Stevia is found in the form of dried or powdered leaves, but more readily as a liquid or powdered sweetener in which the extracted steviotic glycosides are found. It can be used to sweeten drinks, syrups, jams, sweet recipes or baked goods. One of its characteristics is that of resisting well to high temperatures (up to 190 ┬░ C) avoiding the formation of toxic products.

Given its high sweetening power, for culinary preparations it is good to consider that generally 40g of pure stevia corresponds to about 100g of sugar. Therefore, if you want to replace sugar with stevia in recipes, you need to re-proportion the amount of sweetener added. It is also good to keep in mind that the taste of stevia is somewhat reminiscent of licorice and is not always appreciated by everyone since it can cover (or modify) the flavor of the preparations or drinks to which it is added.

The cheapest way to get it is undoubtedly to grow a stevia plant at home, just like we grow rosemary or basil. Stevia needs to be exposed to sunlight and have a large enough pot. Fresh leaves can be put directly into tea or coffee instead of sugar. The leaves of stevia have a strong sweetening power, in the measure of one leaf / one teaspoon of sugar.

We can also chop the leaves and put them in cakes, which will be sweet but at the same time accessible to diabetics. Alternatively we can dry the leaves and chop them, to preserve them and use them at will during the year.

Use of stevia in case of diabetes

By not raising the blood sugar, stevia is an excellent solution for those suffering from diabetes but do not want to give up sweet flavors. It can be added to coffee or sweets, without having glycemic fluctuations and even reducing blood sugar levels. Indeed, stevioside appears to have beneficial effects on glucose metabolism. A study seems to have shown how stevia extract is capable of reducing post-prandial glucose levels in subjects with type 2 diabetes.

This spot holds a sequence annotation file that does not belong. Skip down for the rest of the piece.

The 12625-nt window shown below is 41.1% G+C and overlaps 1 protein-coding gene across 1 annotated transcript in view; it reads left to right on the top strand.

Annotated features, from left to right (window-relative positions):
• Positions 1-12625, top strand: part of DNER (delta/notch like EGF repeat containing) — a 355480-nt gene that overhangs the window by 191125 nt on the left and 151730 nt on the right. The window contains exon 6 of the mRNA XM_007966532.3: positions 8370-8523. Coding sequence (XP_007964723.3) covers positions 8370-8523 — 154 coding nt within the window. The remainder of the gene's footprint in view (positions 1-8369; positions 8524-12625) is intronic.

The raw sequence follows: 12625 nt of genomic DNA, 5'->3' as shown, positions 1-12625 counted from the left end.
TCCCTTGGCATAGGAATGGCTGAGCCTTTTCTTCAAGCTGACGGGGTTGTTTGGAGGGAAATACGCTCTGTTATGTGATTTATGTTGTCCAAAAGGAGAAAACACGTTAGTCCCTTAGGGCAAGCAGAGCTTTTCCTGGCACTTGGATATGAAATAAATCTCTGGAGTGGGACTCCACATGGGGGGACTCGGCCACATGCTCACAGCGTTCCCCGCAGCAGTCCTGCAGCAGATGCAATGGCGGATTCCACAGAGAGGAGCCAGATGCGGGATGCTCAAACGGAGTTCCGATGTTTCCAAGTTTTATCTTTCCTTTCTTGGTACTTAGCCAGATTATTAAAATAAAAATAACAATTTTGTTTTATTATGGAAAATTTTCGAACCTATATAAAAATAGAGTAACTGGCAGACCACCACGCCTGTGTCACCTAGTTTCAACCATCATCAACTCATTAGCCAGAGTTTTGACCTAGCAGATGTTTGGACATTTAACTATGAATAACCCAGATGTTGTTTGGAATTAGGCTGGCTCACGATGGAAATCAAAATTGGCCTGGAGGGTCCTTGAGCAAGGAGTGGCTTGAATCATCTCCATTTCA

Contraindications of stevia

Stevia has no major contraindications other than a laxative and hypotensive effect at high doses. Until the 1950s, stevia was widely cultivated by Italian farmers due to its ease of processing and the almost absence of side effects. Studies carried out several years ago suspected that stevia was carcinogenic. In fact, this news has been disproved by further research. This makes stevia a safe sweetener, which can also be used during pregnancy (in this case we still recommend a medical consultation) and by children.

Furthermore, safe to use stevia in food and beverages. Based on the wealth of scientific studies carried out, it is clear that the consumption of stevia is safe in people of all ages and the admissible daily dose of the active ingredient is 4mg / kg of body weight. These data are also confirmed by EFSA.

Sale and price of stevia

The stevia plant can be found in nurseries, where a small plant costs about 5 euros, or on the market you can also find stevia seeds to plant. As a processed product, on the other hand, it can be bought in herbalist’s shops, organic shops or supermarkets. Stevia – based sweeteners are quite expensive. Prices vary according to the manufacturer and the quality of the product. Generally the liquid version costs about 15 USD for 50 ml, 250 gr of sweetener powder cost about 15/20 USD while 200 tablets of 60 mg cost about 9/10 USD.